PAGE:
Ben Carson Faces Questions on PBS NewsHour About Frequent Travel and Attempted Dining Set Purchase

On Tuesday, Housing and Urban Development Secretary Ben Carson appeared on PBS NewsHour and answered questions from correspondent Yamiche Alcindor about records American Oversight uncovered — including 2017 calendars showing multiple long weekends in Florida and emails revealing his involvement in the selection of a $31,000 dining set.

“I want to ask you about the group, the watchdog group American Oversight,” Alcindor said during the interview. “They got a hold of some of your schedules. … They also had emails that showed that you and your wife were directly involved in purchasing a $31,000 dining room set for your office.”

Last week, NBC reported on Carson’s 2017 schedule, which we obtained through FOIA litigation and showed frequent weekend trips to his mansion in Florida, sometimes leaving work early on Fridays or taking the day off entirely. Carson’s defense, when asked by Alcindor about criticism that his schedule was “really not aligning with the mission of HUD,” was to point out that members of Congress frequently go home (to their districts) on the weekend, and it “wouldn’t be any different for a cabinet member.”

Carson’s calendars also show that his senior staff only met once a week, and that he met with Trump supporter and MyPillow CEO Mike Lindell in May 2017. See Ben Carson’s full calendars here.

In March 2018, following reports that Carson had attempted to purchase a $31,000 dining set for his office suite, American Oversight sued and obtained records of Carson’s office renovation expenses. In initial news reports, Carson claimed that he knew nothing about the furniture order, but the records we uncovered included an email from former HUD Chief of Staff Sheila Greenwood referencing “the furniture the Secretary and Mrs. Carson picked out.”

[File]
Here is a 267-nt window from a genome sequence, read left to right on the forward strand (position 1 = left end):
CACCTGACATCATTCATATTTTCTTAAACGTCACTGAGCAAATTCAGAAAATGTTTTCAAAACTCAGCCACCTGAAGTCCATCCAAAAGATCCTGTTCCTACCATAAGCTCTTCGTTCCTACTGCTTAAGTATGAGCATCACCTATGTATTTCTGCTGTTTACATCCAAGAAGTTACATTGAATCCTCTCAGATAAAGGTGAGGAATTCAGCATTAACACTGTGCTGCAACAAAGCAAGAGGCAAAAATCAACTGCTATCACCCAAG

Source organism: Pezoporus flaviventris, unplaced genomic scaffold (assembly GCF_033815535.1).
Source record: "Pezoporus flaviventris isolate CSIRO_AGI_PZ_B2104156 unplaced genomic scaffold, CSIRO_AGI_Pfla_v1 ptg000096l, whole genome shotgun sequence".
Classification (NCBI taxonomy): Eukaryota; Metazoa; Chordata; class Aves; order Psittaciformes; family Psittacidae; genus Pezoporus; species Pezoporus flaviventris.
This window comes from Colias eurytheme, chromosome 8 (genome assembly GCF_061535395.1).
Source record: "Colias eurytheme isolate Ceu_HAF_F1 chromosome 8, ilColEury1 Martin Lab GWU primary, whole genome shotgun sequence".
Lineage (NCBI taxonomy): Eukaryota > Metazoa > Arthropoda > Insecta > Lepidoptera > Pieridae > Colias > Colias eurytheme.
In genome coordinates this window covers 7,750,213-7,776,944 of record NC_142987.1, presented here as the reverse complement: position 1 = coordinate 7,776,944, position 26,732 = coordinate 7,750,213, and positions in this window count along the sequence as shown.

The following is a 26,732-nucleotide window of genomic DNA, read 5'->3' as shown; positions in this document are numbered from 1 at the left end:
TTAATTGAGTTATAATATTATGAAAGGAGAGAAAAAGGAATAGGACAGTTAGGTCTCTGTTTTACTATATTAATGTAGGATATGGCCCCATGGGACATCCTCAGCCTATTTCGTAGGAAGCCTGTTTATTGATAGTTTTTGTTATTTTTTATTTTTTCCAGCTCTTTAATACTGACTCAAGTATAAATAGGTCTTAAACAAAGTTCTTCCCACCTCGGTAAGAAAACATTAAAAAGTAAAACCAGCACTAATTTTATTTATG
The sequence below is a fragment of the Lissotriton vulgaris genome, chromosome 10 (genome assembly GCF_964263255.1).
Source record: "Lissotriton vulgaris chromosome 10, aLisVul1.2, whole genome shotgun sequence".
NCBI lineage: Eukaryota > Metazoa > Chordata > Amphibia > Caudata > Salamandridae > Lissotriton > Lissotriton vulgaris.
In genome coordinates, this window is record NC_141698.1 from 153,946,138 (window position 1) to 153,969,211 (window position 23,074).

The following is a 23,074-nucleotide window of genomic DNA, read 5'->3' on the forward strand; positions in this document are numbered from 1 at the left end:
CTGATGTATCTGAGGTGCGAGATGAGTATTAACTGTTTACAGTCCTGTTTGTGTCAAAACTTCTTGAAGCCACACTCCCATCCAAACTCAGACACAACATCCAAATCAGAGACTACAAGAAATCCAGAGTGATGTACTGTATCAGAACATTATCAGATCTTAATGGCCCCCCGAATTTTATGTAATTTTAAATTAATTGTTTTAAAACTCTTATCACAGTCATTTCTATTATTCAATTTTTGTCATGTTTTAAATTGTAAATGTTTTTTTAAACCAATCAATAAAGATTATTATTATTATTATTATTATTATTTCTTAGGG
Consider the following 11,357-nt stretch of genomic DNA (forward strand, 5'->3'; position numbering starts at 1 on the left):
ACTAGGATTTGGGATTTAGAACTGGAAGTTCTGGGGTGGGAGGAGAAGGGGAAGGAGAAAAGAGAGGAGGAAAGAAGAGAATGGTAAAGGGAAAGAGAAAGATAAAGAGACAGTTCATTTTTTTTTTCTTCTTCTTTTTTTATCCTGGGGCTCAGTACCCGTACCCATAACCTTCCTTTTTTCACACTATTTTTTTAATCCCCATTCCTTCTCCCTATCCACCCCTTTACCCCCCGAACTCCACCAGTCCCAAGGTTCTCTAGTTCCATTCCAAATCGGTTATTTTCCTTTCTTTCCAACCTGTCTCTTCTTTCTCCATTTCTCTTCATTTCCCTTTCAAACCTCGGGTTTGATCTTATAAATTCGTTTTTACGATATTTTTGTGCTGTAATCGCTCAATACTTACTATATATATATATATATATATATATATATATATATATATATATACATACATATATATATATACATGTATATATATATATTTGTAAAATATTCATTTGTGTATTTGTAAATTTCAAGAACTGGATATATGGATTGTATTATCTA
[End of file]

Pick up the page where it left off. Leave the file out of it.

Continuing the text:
Carson subsequently changed his story and attempted to fully blame his wife for the spending. In this week’s PBS interview, Carson updated his version of events and claimed that the furniture was from “the government catalog that they ask you to choose from,” and that the scandal was “kind of hilarious” and a result of people wanting to create the narrative of “‘You’re cutting the budget on poor people, and you’re buying expensive furniture.’” He added that American Oversight and others “would be extraordinarily wrong” to believe that narrative. Of course, he has proposed raising public housing rent, and we did obtain the invoice for the dining set.

“If that’s all they have got to complain about, I think we’re in pretty good shape,” Carson said about his frequent Friday afternoons off. But Carson has not addressed the numerous other investigations American Oversight has conducted into his leadership at HUD. We’ve been investigating his family’s involvement at the agency — including that of his son, Ben Carson Jr., who has attempted to use his influence at HUD to benefit his personal business.

Carson may say that American Oversight is “creat[ing] these narratives,” but the records we’ve uncovered speak for themselves.